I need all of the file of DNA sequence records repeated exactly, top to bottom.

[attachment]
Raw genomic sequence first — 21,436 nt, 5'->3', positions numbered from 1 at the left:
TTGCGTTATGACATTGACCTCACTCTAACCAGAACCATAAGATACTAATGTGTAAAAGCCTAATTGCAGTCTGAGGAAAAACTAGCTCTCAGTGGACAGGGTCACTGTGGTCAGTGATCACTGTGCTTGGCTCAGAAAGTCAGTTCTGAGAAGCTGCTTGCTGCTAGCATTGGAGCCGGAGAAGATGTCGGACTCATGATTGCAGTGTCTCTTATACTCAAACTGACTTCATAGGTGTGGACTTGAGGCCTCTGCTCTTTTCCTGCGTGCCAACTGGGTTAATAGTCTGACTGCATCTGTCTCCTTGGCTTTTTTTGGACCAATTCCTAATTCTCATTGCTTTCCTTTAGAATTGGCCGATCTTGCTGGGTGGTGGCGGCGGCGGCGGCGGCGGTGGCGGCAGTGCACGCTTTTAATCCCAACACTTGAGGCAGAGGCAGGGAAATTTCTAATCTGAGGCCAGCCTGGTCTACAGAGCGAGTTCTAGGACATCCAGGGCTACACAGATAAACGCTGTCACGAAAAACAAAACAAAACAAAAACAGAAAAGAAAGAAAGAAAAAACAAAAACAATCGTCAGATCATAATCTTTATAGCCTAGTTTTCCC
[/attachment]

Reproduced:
Raw genomic sequence first — 21,436 nt, 5'->3', positions numbered from 1 at the left:
TTGCGTTATGACATTGACCTCACTCTAACCAGAACCATAAGATACTAATGTGTAAAAGCCTAATTGCAGTCTGAGGAAAAACTAGCTCTCAGTGGACAGGGTCACTGTGGTCAGTGATCACTGTGCTTGGCTCAGAAAGTCAGTTCTGAGAAGCTGCTTGCTGCTAGCATTGGAGCCGGAGAAGATGTCGGACTCATGATTGCAGTGTCTCTTATACTCAAACTGACTTCATAGGTGTGGACTTGAGGCCTCTGCTCTTTTCCTGCGTGCCAACTGGGTTAATAGTCTGACTGCATCTGTCTCCTTGGCTTTTTTTGGACCAATTCCTAATTCTCATTGCTTTCCTTTAGAATTGGCCGATCTTGCTGGGTGGTGGCGGCGGCGGCGGCGGCGGTGGCGGCAGTGCACGCTTTTAATCCCAACACTTGAGGCAGAGGCAGGGAAATTTCTAATCTGAGGCCAGCCTGGTCTACAGAGCGAGTTCTAGGACATCCAGGGCTACACAGATAAACGCTGTCACGAAAAACAAAACAAAACAAAAACAGAAAAGAAAGAAAGAAAAAACAAAAACAATCGTCAGATCATAATCTTTATAGCCTAGTTTTCCC